Sunday, 29 September 2013
Welcoming strangers and entertaining
angels without knowing it
Today is the Eighteenth Sunday after Trinity [29 September 2013]. I am presiding at the Cathedral Eucharist in Christ Church Cathedral, Dublin, at 11 a.m., and the preacher is the Archdeacon of Glendalough, the Ven Ricky Rountree, Rector of Powerscourt and Kilbride, Co Wicklow.
The setting is Judith Bingham’s Missa Brevis ‘Awake My Soul’, and some of the hymns music this morning also recall that today is also the Feast of Saint Michael and All Angels, including the Processional Hymn, ‘Christ, the fair glory of the holy angels’ (tr Athelstan Riley), the Offertory Hymn, ‘Angel-voices ever singing’ (Francis Pott), and the Post-Communion Hymn, ‘Ye watchers and ye holy ones’ (Athelstan Riley).
The Gospel reading (Luke 16: 19-31) tells the story of Dives and Lazarus, and both the Epistle reading (I Timothy 6: 6-19) and this morning’s Gospel reading contain severe warnings about the dangers of enjoying wealth and riches without considering the needs of others.
The Apostle Paul is often misquoted as saying money is the root of all evil. But as our Epistle reading this morning reminds us, what he actually tells Timothy is that “the love of money is a root of all kinds of evil,” and that, “in their eagerness to be rich, some have wandered away from the faith and pierced themselves with many pains.”
Surprisingly, God is not named nor does God feature in this morning’s Gospel story. But then, there is one complete book in the Bible, Esther, in which there is no reference to God at all.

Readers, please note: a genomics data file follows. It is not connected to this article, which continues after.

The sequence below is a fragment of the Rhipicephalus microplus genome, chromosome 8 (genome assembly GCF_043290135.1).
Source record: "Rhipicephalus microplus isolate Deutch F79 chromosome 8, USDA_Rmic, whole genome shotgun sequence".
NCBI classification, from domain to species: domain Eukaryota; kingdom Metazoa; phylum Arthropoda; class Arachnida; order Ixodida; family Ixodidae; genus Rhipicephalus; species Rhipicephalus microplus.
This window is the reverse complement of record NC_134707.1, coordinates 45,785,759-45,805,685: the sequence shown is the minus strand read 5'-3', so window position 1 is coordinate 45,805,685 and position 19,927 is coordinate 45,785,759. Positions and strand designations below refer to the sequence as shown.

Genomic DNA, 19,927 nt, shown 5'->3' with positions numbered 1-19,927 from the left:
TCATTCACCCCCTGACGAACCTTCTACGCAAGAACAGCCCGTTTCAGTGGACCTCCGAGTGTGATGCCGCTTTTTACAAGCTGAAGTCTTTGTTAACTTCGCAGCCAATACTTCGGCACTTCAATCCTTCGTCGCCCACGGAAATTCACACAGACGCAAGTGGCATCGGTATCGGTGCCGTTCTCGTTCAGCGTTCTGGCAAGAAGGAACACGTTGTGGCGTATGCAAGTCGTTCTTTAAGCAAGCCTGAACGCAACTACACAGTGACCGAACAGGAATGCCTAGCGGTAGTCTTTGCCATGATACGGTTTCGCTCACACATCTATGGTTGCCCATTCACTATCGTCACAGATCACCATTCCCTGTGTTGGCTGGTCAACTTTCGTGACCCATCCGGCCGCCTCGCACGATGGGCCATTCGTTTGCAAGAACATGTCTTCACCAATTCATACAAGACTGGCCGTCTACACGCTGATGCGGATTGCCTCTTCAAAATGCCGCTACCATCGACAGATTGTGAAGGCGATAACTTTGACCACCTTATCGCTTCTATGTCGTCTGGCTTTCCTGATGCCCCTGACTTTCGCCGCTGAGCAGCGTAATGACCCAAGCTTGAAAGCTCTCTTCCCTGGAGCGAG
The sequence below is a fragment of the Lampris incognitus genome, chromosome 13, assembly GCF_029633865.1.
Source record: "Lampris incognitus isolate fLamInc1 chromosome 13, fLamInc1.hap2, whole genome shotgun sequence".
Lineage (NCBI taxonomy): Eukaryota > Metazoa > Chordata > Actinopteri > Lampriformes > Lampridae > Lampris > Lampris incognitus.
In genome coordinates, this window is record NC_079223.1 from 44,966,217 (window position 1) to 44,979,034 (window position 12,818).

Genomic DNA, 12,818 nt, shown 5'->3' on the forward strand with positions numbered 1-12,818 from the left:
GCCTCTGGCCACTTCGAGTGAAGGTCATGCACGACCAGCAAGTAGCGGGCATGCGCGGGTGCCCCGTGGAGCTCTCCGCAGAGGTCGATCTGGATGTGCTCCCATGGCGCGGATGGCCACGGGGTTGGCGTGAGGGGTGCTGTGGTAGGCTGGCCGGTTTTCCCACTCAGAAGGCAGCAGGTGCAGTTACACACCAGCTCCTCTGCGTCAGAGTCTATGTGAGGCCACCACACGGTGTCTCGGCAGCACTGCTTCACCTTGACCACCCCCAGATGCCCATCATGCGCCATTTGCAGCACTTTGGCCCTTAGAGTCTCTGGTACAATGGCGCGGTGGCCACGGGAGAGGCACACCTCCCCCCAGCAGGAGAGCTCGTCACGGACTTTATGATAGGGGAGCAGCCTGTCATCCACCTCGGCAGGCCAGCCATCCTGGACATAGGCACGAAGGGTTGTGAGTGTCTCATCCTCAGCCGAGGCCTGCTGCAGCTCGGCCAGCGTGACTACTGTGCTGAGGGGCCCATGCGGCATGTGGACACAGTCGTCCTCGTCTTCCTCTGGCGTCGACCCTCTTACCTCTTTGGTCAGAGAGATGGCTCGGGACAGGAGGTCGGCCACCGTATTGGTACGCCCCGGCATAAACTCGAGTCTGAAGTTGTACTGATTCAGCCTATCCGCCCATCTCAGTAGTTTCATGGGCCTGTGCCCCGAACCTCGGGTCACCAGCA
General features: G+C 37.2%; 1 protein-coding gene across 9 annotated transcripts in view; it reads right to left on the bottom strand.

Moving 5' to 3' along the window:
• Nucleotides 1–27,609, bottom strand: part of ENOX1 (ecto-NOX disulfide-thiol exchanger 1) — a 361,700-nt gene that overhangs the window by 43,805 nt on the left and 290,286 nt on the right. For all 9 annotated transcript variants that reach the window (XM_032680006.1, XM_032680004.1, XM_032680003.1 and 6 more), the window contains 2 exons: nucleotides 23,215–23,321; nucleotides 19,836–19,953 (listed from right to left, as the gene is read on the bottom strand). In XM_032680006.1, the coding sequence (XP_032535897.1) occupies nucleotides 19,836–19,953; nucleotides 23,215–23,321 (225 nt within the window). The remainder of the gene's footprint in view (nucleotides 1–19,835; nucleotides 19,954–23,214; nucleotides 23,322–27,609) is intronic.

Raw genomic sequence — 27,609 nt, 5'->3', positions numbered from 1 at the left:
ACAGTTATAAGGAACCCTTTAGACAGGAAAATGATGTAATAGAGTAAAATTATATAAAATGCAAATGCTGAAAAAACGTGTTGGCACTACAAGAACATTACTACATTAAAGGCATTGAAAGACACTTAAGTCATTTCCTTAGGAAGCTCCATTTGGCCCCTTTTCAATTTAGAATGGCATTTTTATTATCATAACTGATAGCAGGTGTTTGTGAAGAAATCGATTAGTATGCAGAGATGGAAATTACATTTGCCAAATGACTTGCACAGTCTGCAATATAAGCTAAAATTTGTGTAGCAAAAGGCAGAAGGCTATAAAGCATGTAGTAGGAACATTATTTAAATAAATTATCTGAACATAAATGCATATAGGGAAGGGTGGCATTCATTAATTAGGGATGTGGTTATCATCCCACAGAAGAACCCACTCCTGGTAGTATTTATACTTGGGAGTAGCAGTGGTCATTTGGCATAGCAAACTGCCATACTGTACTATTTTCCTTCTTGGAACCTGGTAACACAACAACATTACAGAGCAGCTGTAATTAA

Most people will be surprised to learn too that Dives is not named in this Gospel story either, nor do we have names for any of his five brothers who are also mentioned.
Abraham is named; Moses is named; but the name Dives is one given to the rich man in popular Christian tradition – it is not there in Saint Luke’s telling of the story.
The loss of Dives’ humanity is symbolised by his loss of a personal name. I am baptised with a personal name, and so incorporated into the Body of Christ; that name is how I am known to God and to others – God calls me and you recognise me by my name. Without a name, can Dives remain in the image of God? Can he be called on by others as a fellow human being?
On the other hand, we seldom think of the significance of the name of name Lazarus. The original Hebrew name, Eleazar, means “the Lord is my help,” which is an interesting name when I consider that the rich man in his castle was certainly of no help to the poor man at his gate.
But wealth and poverty are not the only indicators of how we marginalise people, and leave them outside the gate, leave them outside our boundaries, leave them beyond the scope of our welcome.
Who is Lazarus to me today? Who do I exclude, who do I make a stranger at the gate?
We are told that when the poor man in the Gospel reading died, he “was carried away by the angels to be with Abraham.”
The angels who come to welcome Lazarus into the heavenly home call to mind the advice: “Do not neglect to show hospitality to strangers, for by doing that some have entertained angels without knowing it” (Hebrews 13: 2).
And, of course, those angels in both this morning’s Gospel reading and that passage in the Epistle to the Hebrews remind me that today [29 September] is also Michaelmas, the Feast of Saint Michael and All Angels, although its celebration is probably being transferred in many places to tomorrow [Monday, 30 September 2013].
The Communion motet at the Cathedral Eucharist this morning is Richard Deering’s ‘Antiphon to Benedictus at Lauds on Michaelmas Day’: